TWIN CITY FIRE INSURANCE COMPANY, etc., Appellant, v. Jason J. JONES and Kayla Heald, Appellee.
In this subrogation case, Twin City Fire Insurance Company (Twin City) appeals the summary judgment entered in favor of defendants, Jason Jones and Kayla Heald. Concluding that, as a matter of law, the defendants were not entitled to receive a judgment in their favor, we reverse.
Twin City provided comprehensive collision insurance and uninsured motorist coverage to Marian Jones. Her car was hit by a vehicle owned by Heald and driven by Jason Jones. In accordance with its insurance contract, Twin City paid Marian Jones for the damages arising out of the accident and, as her subrogee, thereafter filed this lawsuit against the defendants. Said suit was filed on March 18, 2004, and answered with affirmative defenses on April 16, 2004.
Marian Jones filed a separate lawsuit against the defendants and entered a settlement on same on June 3, 2004. As a part of the settlement, Marian Jones released all claims against the defendants and agreed to indemnify them for any claim relating to the accident.
Based on Jones' release, the defendants filed a motion for summary judgment in this case. The trial court granted the motion based on the conclusion that Marian Jones' release in favor of the defendants extinguished Twin City's cause of action against the defendants.
Twin City appeals, arguing that the trial court's ruling was incorrect, as a matter of law, because the defendants knew of Twin City's perfected subrogation rights prior to entering into a settlement with Marian Jones. We agree because the law is established that “a settlement executed by the insured cannot act as a bar to an action for subrogation by the insurer against a third-party tortfeasor if, prior to the settlement, the tortfeasor learns of the insurer's perfected subrogation rights.” Lincoln Nat'l Health & Cas. Ins. Co. v. Mitsubishi Motor Sales of Am., Inc., 666 So.2d 159, 163 (Fla. 5th DCA 1995).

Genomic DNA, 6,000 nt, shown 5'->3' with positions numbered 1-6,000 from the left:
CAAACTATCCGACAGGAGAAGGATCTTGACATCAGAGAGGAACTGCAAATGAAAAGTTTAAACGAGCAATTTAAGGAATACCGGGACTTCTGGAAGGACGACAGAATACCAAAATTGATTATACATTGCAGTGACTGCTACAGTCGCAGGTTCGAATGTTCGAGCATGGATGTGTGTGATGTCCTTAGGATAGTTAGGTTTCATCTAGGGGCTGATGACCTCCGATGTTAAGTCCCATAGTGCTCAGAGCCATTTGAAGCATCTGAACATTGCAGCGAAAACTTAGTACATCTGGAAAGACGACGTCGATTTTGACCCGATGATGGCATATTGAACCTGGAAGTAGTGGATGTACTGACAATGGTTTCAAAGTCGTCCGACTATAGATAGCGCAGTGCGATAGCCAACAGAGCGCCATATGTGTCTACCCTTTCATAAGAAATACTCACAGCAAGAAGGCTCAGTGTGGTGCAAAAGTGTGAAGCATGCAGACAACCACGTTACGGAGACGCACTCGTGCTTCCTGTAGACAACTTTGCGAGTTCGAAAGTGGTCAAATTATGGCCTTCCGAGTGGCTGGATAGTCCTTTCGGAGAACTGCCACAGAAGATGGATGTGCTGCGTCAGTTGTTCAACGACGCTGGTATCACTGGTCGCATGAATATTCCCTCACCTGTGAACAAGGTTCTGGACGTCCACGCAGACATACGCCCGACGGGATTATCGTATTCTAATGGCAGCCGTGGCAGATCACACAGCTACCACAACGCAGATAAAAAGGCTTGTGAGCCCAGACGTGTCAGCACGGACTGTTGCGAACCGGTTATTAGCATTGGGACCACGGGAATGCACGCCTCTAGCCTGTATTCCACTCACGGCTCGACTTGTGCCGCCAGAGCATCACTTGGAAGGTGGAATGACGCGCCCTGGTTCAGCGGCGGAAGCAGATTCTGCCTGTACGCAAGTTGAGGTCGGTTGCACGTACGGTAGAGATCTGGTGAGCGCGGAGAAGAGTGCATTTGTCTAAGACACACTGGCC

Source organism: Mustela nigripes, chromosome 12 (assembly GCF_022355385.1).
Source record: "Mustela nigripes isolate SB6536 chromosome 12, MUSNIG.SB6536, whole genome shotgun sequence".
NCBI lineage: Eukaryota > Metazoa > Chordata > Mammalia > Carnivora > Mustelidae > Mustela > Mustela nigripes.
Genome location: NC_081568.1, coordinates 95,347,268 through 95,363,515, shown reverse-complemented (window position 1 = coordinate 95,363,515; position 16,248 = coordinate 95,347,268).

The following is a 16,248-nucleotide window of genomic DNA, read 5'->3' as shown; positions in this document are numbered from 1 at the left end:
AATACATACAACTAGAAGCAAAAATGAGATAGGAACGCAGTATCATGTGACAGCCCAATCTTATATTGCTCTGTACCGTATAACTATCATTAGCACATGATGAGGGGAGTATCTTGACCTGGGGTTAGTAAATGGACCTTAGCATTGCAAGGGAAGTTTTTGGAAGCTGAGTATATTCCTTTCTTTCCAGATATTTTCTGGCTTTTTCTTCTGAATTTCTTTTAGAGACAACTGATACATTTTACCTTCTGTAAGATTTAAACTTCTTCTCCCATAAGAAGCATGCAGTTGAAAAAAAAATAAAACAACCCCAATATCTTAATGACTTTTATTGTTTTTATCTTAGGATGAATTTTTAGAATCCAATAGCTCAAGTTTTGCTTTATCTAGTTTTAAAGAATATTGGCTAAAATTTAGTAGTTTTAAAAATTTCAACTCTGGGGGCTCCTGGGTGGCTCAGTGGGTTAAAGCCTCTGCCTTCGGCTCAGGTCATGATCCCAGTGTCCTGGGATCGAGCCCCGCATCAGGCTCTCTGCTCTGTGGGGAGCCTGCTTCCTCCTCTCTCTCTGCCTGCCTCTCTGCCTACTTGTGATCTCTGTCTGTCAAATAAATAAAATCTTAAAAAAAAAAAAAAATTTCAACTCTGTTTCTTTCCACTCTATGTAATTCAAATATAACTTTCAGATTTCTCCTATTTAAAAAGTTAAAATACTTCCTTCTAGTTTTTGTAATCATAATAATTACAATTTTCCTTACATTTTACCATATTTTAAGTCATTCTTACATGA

In Lincoln National, the defendants reached a settlement with the insured only after the insurer had instituted suit against the defendants. Id. at 160. The settlement provided for both release and indemnification. Nevertheless, our court reversed the grant of summary judgment for the defendants, reasoning that “[a] tortfeasor cannot expect to rely on a release from the victim if he knows that equity has transferred ․ the victim's claim of recovery into the hands of a third party who has paid ․ what the tortfeasor by rights should pay.” 666 So.2d at 163. See also Ortega v. Motors Ins. Corp., 552 So.2d 1127, 1128 (Fla. 3d DCA 1989)(adopting the principle that, where the tortfeasor obtains a release from the insured with knowledge that the insured has already been indemnified by the insurer, such release does not bar the right of subrogation of the insurer). This rule serves the purpose of equitable subrogation, which is to prevent unjust enrichment by assuring that the person responsible for the debt ultimately answers for its discharge. Lincoln Nat'l Health & Cas. v. Mitsubishi Motor Sales, 778 So.2d 392, 394 n. 2 (Fla. 5th DCA 2001).
REVERSED and REMANDED.
GRIFFIN and ORFINGER, JJ., concur.